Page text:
About 30 seconds ago, I tapped the “Productivity” folder on my iPhone and then opened Focus Time, an app that works seamlessly with a dead-simple time management technique called the Pomodoro Technique. The timer is now counting down from 25 minutes, and when it hits 0 I’ll take a 5-minute break, and then do a couple more cycles of this technique until I’m done writing this post.
The Pomodoro Technique is a simple time management technique that breaks your time down into chunks. You work for 25 minutes and then take a five-minute break, wash, rinse, repeat two more times, and finally work for another 25 minutes and take a 15-minute (or longer) break. If it sounds complicated, it isn’t; I illustrated the process in the handsome diagram below!
The main benefit of the Pomodoro Technique (named after the kitchen timer in the picture up above) is that it reduces the ugly, ambiguous things on your to-do list down to something you do into a series of easy-to-manage, 25-minute chunks of time. This means you don’t have to go at something blindly, which will stop you from pushing back the things you don’t know how to start (at least in my case).
Why the Pomodoro Technique is so great:
- It gets you unstuck because it completely changes how you think about your work and your time
- It forces you to sit your ass down and focus for a solid 25 minutes at a time – something that’s pretty hard with so many distractions buzzing around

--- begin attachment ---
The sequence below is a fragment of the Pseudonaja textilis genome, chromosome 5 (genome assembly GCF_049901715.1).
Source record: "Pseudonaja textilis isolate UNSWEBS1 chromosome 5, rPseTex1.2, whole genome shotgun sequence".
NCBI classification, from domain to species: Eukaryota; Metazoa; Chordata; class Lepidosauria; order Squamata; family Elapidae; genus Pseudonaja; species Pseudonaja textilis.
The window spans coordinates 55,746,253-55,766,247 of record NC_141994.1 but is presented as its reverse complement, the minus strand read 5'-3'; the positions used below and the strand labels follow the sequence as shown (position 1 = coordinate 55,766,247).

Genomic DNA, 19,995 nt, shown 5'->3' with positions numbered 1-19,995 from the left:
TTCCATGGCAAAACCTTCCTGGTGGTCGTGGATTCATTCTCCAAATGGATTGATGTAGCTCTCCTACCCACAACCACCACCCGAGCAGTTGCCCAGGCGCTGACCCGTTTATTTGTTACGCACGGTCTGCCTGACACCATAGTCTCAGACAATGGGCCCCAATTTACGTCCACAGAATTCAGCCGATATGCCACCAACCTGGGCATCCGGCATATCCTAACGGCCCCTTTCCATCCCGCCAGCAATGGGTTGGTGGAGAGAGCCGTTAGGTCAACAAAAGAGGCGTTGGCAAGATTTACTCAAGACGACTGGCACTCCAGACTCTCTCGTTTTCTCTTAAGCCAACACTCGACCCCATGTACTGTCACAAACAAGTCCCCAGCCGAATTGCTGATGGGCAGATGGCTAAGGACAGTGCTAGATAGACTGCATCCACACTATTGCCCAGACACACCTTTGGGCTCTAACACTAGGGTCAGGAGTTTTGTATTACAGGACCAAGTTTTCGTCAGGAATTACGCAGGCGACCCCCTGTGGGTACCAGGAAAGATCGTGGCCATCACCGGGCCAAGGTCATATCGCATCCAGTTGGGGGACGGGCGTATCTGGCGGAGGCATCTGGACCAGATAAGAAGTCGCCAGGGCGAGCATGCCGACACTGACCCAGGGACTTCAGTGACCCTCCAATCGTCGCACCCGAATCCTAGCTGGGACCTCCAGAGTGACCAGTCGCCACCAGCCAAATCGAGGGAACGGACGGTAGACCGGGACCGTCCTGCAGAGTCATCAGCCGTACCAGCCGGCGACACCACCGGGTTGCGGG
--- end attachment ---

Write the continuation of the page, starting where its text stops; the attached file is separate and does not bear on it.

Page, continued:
- It plays with your subconscious mind. If you have an actual timer, winding it up confirms your determination to start a task, ringing let’s you know there’s a break, and you begin to associate focus and flow with your timer (or iPhone app, in my case)
- It provides structure to otherwise ambiguous tasks
Not only is it a great time management technique, it’s also really easy to integrate it into your workflow. First, make a simple list of the stuff you need to get done. Second, fire (or wind) up your pomodoro timer (I’ve listed a bunch of them below), and work in 25-minute chunks. Make sure to minimize your outside distractions during each work cycle. Third, after you finish each pomodoro, put an “X” next to each task you dedicate them to! It’s that simple.
Aaaaaaand blog post done, 2.5 pomodoros later!
- Skim the Pomodoro Technique’s official handbook (PDF, 512KB)
- Pick up a Pomodoro kitchen timer, or download a Pomodoro app:
- Try it out tomorrow. Write down a few things you have to do and do them with the technique. You’ll be surprised at just how powerful it is.
Pomodoro photo credit: Michael Zero Mayer.